In North Lebanon, Palestinians Celebrate Gaza Victory
By: Robert Abdallah
Published Wednesday, November 28, 2012
On 21 November 2012, the night the cease-fire in Gaza was declared, the people of the Baddawi Palestinian refugee camp in northern Lebanon did not pause for analysts to explain it. The sound of celebratory fireworks and gunfire echoed throughout the night, with nearby residents suspecting renewed clashes between Bab al-Tabbaneh and Jabal Mohsen.
For the Baddawi and Nahr al-Bared camps in northern Lebanon, Palestine is alive again. Many saw the ceasefire as a victory reflecting the determination of the Palestinian armed resistance. It has allowed many in Baddawi to turn their backs on the senseless conflict that plagues the camp, while the people of Nahr al-Bared seem to have put aside the tragedy of their virtually razed camp.
Many took to the streets, singing new revolutionary songs with lyrics like, “Bomb, bomb, Tel Aviv,” and “You settler, scared and hiding in the shelter.” Dabka lines formed while Palestinian and Hezbollah flags flew side by side. Slogans like, “The age of defeat is gone, the age of victory has begun,” were broadcast via loudspeakers, with further rejoicing at the rocket strikes on Tel Aviv and settlements.
The euphoria had relatively died down the day after the ceasefire as people try to absorb what happened.
In the past, the camps’ residents had avoided the media spotlight, but now, many are eager to pose in front of any journalist’s camera. A little girl, carrying a Palestinian flag, strides in front of her father. On her forehead the words “Gaza Is Victorious” are written in the colors of the flag. As soon as she sees the cameras, she raises her fingers in a victory sign.
At Uqla café on Baddawi’s main street, crowds have gathered, some handing out free sweets to passersby. Abu-Mohammad al-Khuzai, a Palestinian from Gaza living in Baddawi, is the most interviewed man in the camp and has became something of a celebrity. He is the only camp resident who comes from Gaza, a brother and uncle to scores of martyrs who fell in the latest attack and in 2008.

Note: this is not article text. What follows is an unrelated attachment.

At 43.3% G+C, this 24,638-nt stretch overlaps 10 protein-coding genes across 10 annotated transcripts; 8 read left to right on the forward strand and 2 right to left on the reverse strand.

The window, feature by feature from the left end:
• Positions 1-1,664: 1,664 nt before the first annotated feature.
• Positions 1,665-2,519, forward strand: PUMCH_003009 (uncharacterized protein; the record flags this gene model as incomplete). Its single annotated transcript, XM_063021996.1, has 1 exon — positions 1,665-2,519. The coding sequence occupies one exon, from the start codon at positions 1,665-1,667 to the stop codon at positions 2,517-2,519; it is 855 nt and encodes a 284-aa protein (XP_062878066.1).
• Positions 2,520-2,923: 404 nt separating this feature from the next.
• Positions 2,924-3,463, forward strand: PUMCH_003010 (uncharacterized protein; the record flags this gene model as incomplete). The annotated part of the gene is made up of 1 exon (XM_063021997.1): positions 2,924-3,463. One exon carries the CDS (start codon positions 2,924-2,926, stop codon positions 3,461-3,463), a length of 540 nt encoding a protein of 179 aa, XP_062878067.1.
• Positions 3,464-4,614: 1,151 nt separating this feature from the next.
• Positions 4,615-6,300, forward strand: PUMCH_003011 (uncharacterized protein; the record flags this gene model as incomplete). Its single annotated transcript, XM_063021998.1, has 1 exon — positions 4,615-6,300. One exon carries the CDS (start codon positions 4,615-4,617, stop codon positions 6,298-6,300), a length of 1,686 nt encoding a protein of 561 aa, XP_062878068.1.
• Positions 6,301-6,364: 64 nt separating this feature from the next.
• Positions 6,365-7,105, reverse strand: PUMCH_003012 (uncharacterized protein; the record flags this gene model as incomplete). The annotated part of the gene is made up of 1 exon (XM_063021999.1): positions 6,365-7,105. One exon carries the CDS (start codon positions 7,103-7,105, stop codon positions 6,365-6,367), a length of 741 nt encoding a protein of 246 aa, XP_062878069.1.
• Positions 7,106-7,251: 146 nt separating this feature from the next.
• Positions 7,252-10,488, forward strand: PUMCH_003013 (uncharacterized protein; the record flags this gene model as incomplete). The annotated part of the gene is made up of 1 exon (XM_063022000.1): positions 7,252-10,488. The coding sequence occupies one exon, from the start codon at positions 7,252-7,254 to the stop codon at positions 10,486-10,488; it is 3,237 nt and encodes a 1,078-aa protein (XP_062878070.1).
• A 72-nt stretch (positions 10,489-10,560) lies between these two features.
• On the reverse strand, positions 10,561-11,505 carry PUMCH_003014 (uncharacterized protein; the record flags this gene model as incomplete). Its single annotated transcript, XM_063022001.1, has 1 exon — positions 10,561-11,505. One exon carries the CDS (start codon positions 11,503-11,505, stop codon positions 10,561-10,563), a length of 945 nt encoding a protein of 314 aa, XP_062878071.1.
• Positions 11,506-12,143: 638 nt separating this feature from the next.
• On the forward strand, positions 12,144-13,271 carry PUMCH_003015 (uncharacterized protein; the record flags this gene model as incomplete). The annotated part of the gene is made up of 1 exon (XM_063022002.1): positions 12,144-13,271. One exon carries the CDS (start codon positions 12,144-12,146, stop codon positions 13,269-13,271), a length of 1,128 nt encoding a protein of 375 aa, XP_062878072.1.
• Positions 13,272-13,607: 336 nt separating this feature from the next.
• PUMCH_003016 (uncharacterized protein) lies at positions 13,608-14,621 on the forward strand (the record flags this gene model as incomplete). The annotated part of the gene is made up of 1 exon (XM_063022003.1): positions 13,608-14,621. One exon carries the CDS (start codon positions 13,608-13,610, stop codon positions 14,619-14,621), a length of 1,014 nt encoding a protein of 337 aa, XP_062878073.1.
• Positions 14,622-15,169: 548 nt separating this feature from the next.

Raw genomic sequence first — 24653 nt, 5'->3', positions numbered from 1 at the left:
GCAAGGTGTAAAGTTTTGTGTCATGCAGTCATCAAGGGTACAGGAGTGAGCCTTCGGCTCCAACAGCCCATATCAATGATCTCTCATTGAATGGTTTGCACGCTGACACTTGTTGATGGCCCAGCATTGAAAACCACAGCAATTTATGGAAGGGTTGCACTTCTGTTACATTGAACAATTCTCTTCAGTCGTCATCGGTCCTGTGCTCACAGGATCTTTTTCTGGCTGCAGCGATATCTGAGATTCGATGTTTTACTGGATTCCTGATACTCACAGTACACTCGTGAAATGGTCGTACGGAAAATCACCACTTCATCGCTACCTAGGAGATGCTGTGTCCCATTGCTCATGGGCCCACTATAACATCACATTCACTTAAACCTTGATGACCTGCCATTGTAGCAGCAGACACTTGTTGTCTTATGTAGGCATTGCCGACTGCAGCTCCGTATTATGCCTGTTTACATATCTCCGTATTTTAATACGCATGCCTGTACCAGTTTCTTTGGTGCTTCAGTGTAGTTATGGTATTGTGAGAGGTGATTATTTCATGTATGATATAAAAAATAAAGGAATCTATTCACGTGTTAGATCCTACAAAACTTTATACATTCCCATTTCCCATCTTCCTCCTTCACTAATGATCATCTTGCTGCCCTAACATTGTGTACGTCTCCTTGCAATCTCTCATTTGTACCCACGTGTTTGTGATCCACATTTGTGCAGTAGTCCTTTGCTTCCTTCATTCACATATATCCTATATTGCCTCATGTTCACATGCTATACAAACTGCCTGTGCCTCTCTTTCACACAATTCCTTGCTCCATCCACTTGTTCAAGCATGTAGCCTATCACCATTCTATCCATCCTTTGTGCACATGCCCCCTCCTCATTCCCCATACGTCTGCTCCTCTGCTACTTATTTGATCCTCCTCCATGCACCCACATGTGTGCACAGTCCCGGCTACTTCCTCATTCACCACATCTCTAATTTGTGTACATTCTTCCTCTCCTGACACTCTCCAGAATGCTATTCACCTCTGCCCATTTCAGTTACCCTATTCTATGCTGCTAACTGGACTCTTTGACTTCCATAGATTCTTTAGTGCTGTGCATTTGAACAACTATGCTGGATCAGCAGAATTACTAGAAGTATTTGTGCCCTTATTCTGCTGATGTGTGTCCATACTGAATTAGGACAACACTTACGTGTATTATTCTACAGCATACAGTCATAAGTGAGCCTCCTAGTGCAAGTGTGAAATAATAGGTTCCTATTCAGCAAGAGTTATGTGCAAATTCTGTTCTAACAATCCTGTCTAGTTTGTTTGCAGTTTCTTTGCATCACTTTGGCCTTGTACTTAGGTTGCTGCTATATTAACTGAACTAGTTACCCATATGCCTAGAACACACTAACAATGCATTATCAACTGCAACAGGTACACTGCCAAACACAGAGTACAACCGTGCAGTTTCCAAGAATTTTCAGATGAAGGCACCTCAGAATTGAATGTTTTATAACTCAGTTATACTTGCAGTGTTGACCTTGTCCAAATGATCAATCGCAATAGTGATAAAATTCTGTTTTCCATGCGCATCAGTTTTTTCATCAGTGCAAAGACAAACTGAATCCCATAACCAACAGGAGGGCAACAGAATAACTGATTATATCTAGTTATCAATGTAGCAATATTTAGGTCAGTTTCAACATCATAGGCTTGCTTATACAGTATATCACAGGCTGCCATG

As soon as you ask if anyone has any direct news from Gaza about the attack and its aftermath, Abu-Mohammad is called over. He comes with the latest news, even if he is on the other side of the camp. He says: “Yesterday, I called my brothers and their children. There is no better feeling. I heard sounds of Dabka dancing over the phone. There were celebrations in Abasan and Khuzaa.”
According to Abu-Mohammad, “The victory belongs to the whole Palestinian people. The liberation of Palestine is very close, from the West Bank and Jerusalem to the Gaza Strip.” Someone interrupts: “It is a victory for the whole Arab nation.” Abu-Mohammad responds, “Arab nation, my foot. Without Palestine, this Arab Spring is just empty rhetoric.”
Abu-Mohammad believes that despite the Egyptian government’s timid position, “All Egyptian people support the resistance.” On Lebanon, he says: “The Lebanese and Palestinian people are one. In Tripoli, I could see everyone was happy.”
Before the victory in Gaza, the role of the Palestinian organizations and factions in the camps had declined. Some offices had become more like museums, with hardly anyone looking after them. With the core cause eclipsed, their role was reduced to competing with popular committees in providing food or repairing electricity lines.
The victory in Gaza has rejuvenated these factions and organizations. Their offices now overflow with visitors. Fierce arguments take place all the time. Mobile phone screens show pictures of the falling rockets. Officials speak of the latest developments, news they claim they found out by communicating with the Palestinians “inside.”
In open derision, someone declares that the youngest fighter in Gaza is braver than most of the officials in these organizations.
This article is an edited translation from the Arabic Edition.